‘42nd Street’: A classic taps its way into your heartJuly 24,2013By Jim Lowe
“42nd Street,” the ultimate insider feel-good song-and-dance musical that opens at Weston Playhouse next week, actually had a somewhat tawdry opening on Broadway in 1980.
“On the day the show opened, (director) Gower Champion died,” explained Tim Fort, who is directing the Weston production.
“David Merrick, who was the big producer at the time and known as the ‘abominable showman,’ didn’t tell the cast,” Fort said. “Then, in the middle of the applause, at the curtain call, Merrick came out and announced that Gower Champion had died.
“This was Merrick’s way of guaranteeing there would be headlines everywhere.”
Weston Playhouse Theatre Company will present “42nd Street” Aug. 1-24, at the Weston Playhouse. And, with the show’s
huge tap dance numbers, the intimate theater promises a unique experience.
“Our proscenium arch is 23 feet wide, which is half the normal for a spectacle like that,” Fort, one of Weston’s three longtime producing artistic directors, said. “The challenge at Weston is to turn that into a virtue. We can therefore bring both the story and the people out in front a little bit better. These dancers have to be very precise. It’s a challenge — but the payback is so rewarding.”
“You’re just a few feet form these kids.”
With book by Michael Stewart and Mark Bramble, lyrics by Al Dubin and music by Harry Warren, “42nd Street” was based on the novel by Bradford Ropes and subsequent 1993 Warner Brothers film. As “Gigi” had been a stage flop in 1974, Merrick took a $3 million chance in turning a hit film into a stage musical.
“I saw it very early in the run — and it was spectacular and beautiful — with lots of tap dancing,” Fort said. “It was based on a movie that had four popular songs in it — and they added eight more. It became an unstoppable hit.”
The plot is a familiar one. Starry–eyed Peggy Sawyer gets off the bus from Allentown, Pa., hoping to find a place in a Broadway chorus. Through a series of adventures and misadventures, she gets the opportunity to replace the show’s star who has broken her foot.
“There’s a famous line in the show and the movie that says it all: ‘You’re going out there a youngster, but you’ve got to come back a star,’” Fort said.
“The second story behind all the backstage stuff is that ‘Pygmalion,’ ‘My Fair Lady,’ story,” he said. “The mentor, in this case the stage director, helps the young woman find her voice — but falls in his love with his own creation.”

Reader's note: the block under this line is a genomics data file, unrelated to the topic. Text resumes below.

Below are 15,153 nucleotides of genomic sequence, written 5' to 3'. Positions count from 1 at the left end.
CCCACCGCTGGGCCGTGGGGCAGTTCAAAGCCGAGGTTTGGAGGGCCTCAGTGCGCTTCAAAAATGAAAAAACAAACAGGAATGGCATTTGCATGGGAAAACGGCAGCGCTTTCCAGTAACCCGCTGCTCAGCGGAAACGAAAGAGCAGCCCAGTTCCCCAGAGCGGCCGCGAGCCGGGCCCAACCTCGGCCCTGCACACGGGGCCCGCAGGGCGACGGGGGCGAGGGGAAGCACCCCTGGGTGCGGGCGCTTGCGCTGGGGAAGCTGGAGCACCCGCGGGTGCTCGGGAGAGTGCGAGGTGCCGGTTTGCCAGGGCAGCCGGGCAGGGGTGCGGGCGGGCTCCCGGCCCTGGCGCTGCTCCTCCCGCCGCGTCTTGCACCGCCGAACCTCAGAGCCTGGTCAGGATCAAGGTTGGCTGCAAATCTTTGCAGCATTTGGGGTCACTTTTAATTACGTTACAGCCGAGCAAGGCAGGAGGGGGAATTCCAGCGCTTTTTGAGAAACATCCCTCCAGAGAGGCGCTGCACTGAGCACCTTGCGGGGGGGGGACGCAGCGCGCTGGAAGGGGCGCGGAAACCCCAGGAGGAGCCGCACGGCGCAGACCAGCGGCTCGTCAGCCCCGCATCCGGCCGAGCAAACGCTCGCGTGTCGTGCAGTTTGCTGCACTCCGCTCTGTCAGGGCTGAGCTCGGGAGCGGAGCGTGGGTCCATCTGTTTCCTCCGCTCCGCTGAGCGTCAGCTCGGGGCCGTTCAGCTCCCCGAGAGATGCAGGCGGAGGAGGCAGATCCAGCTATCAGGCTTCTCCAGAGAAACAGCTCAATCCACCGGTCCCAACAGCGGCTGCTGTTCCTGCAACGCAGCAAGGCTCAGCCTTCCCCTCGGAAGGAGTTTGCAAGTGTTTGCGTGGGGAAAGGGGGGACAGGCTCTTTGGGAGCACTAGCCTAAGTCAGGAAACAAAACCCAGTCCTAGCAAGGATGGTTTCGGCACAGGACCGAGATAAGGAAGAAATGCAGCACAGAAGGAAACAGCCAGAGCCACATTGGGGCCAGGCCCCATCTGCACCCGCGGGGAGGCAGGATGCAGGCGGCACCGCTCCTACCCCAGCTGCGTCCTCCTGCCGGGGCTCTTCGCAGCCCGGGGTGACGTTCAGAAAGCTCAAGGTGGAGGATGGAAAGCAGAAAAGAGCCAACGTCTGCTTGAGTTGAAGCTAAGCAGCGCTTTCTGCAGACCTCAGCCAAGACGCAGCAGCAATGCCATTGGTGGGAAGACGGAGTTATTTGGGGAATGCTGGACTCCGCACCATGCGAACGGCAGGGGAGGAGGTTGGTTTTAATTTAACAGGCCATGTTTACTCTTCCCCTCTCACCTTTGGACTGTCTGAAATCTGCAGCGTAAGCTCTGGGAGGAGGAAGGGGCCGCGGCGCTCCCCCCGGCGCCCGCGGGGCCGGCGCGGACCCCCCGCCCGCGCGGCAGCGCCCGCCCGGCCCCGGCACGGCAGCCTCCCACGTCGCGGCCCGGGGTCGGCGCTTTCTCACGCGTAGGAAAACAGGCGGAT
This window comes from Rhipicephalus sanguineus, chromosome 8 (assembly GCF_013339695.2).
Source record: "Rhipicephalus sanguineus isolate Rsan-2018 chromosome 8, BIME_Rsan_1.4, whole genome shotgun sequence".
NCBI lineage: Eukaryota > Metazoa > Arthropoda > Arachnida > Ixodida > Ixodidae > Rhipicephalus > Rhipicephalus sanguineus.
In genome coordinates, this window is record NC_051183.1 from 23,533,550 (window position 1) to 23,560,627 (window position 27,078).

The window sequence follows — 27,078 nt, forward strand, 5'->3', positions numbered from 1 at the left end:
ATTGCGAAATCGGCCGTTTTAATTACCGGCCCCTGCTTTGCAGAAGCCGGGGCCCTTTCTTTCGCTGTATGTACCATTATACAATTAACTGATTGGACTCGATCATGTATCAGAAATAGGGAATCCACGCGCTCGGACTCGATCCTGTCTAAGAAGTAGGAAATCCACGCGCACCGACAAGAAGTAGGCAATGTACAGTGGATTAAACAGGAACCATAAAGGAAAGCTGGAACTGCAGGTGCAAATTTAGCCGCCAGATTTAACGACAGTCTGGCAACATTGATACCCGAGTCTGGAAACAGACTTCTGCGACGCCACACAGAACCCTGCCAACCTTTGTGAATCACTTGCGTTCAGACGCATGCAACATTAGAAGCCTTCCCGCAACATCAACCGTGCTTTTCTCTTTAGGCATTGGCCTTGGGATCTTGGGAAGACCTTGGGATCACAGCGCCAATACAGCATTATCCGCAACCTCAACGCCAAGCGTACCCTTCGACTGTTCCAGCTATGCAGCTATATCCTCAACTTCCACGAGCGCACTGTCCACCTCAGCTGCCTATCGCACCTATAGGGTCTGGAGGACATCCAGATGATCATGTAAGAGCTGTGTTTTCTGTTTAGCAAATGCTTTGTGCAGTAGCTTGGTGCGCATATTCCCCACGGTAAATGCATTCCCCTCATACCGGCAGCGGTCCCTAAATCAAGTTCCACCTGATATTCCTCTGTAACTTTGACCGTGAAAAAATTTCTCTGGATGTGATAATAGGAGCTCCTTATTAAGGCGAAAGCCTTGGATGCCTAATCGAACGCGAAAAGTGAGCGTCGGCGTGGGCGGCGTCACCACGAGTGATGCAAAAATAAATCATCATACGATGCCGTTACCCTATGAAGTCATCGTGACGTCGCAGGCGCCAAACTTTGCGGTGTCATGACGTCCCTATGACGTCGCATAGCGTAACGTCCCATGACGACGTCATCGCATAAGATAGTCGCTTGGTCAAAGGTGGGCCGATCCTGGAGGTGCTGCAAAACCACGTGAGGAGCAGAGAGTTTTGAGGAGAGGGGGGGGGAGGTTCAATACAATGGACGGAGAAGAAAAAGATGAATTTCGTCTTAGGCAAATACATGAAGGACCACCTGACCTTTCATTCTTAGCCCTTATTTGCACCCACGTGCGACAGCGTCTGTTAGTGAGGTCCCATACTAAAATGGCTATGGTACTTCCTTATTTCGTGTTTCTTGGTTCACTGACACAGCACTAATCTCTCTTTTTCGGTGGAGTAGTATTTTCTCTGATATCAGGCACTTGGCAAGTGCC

Fort feels another attraction to this musical is that it takes the audience behind the Broadway curtain.
“That’s as interesting as anything that happens within the narrative itself,” he said. “People like to think they’re inside — it puts them on the inside.”
The show also harkens back to a bygone era of genuineness.
“It’s not sophisticated in a cutting edge way, but it’s sophisticated in what it’s trying to do,” said Larry Pressgrove, the Weston production’s music director. “People want to be cynical about it, but when it opens up with all those people tap dancing, it just makes people smile.”
This applies to the singing style as well.
“There’s no irony in the show,” Pressgrove said. “Every person sings full-out passion. People have to sing out — and we’ve got full-throated singers.”
Tap dancing, of course, is the other element — a huge one.
“There are five or six tap numbers and they’re all part of the storytelling of the show,” Fort said. “That’s very exciting. We happen to have a choreographer (Michael Raine) who teaches tap dancing in New York.”
The cast includes Weston veterans David Bonanno and Susan Haefner, among others, but also one who gives the production a sense of authenticity.
“Dottie Stanley started here in the ’70s with me,” Fort said. “She has since done 18 Broadway shows, including the original 1980s ‘42nd Street’ — and the revival that ran four years.”
“42nd Street” is a song-and-dance extravaganza, but it’s also simple storytelling
“That’s why, rather than just being a successful musical, it’s one of the top 10 musicals,” Fort said. “It has more going for it than great tap dancing and music. It has all the right ingredients.”MORE IN This Just In
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